Thank you, sir, for letting us strike
Six luxurious Mercedes-Benz were purchased this week in Egypt for top judicial officials. The recipients included Moqbel Shaker, chairman of the Court of Cassation and of the Supreme Judicial Council; Maher Abdel Wahed, chief justice of the Supreme Constitutional Court and Samir Badawi, president of the Administrative Court. These officials, according to Egyptian criteria, are entitled to luxury cars costing some 200,000 Egyptian pounds (EGP) apiece. But these judicial members oversee judges and prosecutors who have to use public transportation to get to work - and often don't even get a seat.
The gap between the top echelon of public administration in Egypt and the middle and lower rungs of the same system is what in the past year, and even more so in the past two months, has given rise to a plethora of strikes and demonstrations. This kind of activity hasn't been seen in Egypt for decades.
The most recent strike was held by property tax collectors. They gathered in the thousands in Cairo to protest their miserable pay and demanded that their salaries be linked to those of Finance Ministry employees. The tax collectors are employed by the local councils and earn about $50 a month, unlike their counterparts at the Finance Ministry, who earn $250 to $300 a month. Even the latter salaries can't support a dignified existence, but at least they keep the employees above the poverty line - set at an income of $2 a day.
Meanwhile, 200 safety maintenance workers in the national railway administration have also decided to strike.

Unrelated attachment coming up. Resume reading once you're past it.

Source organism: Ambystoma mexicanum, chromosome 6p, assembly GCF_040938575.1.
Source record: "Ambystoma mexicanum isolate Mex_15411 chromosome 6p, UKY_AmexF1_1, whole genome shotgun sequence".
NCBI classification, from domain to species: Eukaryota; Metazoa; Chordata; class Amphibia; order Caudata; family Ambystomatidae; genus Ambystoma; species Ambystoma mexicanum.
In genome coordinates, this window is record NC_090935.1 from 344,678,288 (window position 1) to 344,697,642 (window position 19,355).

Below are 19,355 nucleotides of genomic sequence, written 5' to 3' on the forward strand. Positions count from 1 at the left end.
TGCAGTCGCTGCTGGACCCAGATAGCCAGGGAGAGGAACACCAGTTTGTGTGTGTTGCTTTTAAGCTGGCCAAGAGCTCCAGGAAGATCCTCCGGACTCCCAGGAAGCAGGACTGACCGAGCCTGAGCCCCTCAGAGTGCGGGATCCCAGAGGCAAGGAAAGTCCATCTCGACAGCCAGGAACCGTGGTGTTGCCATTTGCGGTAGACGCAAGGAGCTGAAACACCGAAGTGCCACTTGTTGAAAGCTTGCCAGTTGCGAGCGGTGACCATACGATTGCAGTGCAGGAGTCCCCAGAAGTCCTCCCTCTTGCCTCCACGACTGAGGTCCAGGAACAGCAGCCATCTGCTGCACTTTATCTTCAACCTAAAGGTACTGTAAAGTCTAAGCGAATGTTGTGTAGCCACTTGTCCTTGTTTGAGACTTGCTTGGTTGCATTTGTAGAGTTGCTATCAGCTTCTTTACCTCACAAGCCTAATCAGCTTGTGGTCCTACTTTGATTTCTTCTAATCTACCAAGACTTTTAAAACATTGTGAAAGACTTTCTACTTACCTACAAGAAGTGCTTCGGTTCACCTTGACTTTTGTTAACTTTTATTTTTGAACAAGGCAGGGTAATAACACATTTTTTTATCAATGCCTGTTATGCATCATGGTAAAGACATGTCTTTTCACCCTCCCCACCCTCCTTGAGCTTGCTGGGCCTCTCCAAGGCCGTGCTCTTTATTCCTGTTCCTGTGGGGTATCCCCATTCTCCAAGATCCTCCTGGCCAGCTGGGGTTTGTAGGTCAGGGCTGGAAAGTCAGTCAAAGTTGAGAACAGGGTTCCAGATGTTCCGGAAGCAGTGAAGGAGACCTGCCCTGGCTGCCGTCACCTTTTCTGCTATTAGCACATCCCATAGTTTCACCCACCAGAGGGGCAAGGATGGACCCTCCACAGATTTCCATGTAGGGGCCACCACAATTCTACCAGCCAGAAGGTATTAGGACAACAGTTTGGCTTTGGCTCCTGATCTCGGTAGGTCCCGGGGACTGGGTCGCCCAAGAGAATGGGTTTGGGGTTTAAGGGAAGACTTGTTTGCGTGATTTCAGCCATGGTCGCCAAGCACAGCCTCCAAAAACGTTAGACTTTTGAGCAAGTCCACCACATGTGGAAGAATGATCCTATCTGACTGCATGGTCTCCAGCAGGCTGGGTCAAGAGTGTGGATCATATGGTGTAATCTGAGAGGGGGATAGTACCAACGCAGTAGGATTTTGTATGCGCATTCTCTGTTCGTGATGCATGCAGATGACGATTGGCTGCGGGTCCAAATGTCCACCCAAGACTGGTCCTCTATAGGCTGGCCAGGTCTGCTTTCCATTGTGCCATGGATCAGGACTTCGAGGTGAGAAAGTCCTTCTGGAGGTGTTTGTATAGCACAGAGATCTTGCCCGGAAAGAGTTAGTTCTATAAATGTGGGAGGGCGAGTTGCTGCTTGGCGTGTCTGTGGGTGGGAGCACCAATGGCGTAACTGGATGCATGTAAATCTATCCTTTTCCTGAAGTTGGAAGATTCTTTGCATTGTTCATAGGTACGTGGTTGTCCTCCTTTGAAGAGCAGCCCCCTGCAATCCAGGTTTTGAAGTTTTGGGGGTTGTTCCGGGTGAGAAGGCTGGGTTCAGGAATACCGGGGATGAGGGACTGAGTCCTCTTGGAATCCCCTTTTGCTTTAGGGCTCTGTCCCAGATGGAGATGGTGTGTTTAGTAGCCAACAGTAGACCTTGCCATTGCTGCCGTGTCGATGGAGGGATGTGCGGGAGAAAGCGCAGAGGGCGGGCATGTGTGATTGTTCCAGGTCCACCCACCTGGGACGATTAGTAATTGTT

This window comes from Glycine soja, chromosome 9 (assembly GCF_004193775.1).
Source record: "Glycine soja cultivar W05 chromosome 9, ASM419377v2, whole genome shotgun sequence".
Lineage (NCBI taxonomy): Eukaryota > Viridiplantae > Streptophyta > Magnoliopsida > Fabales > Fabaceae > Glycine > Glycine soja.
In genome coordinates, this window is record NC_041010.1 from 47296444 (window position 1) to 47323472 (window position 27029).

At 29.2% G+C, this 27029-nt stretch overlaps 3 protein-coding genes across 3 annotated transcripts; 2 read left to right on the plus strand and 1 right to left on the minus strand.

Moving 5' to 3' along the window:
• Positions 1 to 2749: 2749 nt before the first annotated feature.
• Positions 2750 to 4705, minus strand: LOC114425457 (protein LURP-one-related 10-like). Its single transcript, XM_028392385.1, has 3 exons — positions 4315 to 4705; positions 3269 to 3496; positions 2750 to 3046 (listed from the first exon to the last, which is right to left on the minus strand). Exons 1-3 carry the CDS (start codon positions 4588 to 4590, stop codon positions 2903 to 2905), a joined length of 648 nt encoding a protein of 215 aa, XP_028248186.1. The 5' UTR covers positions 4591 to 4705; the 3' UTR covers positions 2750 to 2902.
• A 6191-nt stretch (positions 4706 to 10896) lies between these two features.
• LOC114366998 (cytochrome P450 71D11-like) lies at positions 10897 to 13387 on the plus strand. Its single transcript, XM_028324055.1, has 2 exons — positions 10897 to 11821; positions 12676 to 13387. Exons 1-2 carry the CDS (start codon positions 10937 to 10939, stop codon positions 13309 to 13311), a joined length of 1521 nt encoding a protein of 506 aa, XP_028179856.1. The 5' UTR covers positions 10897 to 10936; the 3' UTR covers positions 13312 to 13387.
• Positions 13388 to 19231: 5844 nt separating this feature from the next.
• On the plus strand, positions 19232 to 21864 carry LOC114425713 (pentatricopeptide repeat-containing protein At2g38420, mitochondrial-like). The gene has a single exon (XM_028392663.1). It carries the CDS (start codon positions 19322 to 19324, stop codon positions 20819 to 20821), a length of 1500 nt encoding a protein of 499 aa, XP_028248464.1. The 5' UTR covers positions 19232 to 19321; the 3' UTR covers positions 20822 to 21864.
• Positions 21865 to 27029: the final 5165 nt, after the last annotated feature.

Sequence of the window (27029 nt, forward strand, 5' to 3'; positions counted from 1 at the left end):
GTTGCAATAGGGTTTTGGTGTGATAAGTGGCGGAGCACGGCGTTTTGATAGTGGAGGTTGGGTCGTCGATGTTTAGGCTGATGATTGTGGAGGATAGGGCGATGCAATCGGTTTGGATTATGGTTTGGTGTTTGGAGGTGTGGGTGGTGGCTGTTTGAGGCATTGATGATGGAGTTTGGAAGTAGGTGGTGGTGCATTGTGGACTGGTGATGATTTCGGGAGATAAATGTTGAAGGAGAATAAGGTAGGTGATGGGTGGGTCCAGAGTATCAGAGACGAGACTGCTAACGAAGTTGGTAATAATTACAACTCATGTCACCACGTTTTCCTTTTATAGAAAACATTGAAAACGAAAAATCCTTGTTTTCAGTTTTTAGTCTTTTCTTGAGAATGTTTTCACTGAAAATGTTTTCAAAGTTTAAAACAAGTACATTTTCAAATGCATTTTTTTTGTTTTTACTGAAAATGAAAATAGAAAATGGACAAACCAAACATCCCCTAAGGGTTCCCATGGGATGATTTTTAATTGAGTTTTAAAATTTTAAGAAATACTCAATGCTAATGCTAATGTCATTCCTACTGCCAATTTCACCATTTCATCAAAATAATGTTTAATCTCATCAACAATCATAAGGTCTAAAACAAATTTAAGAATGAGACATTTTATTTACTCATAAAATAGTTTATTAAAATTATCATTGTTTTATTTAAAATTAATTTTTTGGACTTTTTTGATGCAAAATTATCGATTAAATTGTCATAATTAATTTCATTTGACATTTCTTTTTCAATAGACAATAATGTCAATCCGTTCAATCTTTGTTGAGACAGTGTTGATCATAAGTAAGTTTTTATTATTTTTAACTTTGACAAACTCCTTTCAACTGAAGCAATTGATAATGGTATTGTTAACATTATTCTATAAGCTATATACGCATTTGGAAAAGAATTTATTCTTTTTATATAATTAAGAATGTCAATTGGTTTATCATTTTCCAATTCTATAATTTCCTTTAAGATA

The safety maintenance workers are demanding better working conditions, a pay rise and travel allowances that other railway employees receive. Striking worker Muhammad Mahmoud, who was interviewed for the newspaper Al Misri al Yawm, "has been working for three years now and is still not getting tenure and his entire salary is 130 EGP a month [about $20]."
The biggest wave of strikes began in September, when 27,000 employees of a textile plant in the town of Mahala in the Nile Delta went out on strike, demanding profit-sharing and a wage hike. This is the largest public-sector factory in Egypt and the strike there, which has earned it the nickname "the Mahala intifada," marked a turning point in Egyptian President Hosni Mubarak's policies.
The workers of the textile factory claimed that the plant management, which is appointed by the government, had promised them a bonus of 150 workdays if the plant's profits exceeded 60 million EGP. In the past year, it has earned 200 million EGP, but the workers received a bonus of only 20 workdays. The negotiations with the management and the representatives of the government led nowhere; as a result, the workers turned to striking as a weapon. The Egyptian media, including the state media, supported the strikers and believed the government had to fulfill its commitments and accede to the strikers' demands. The security forces sent to Mahala were ordered to show restraint and government ministers were told to quickly solve the problem. The government feared the strike could ignite all of Egypt, if it were to last a long time.
Within a week, the sides reached an agreement. The workers received a bonus of 70 workdays and promised to make up the days in the course of the year.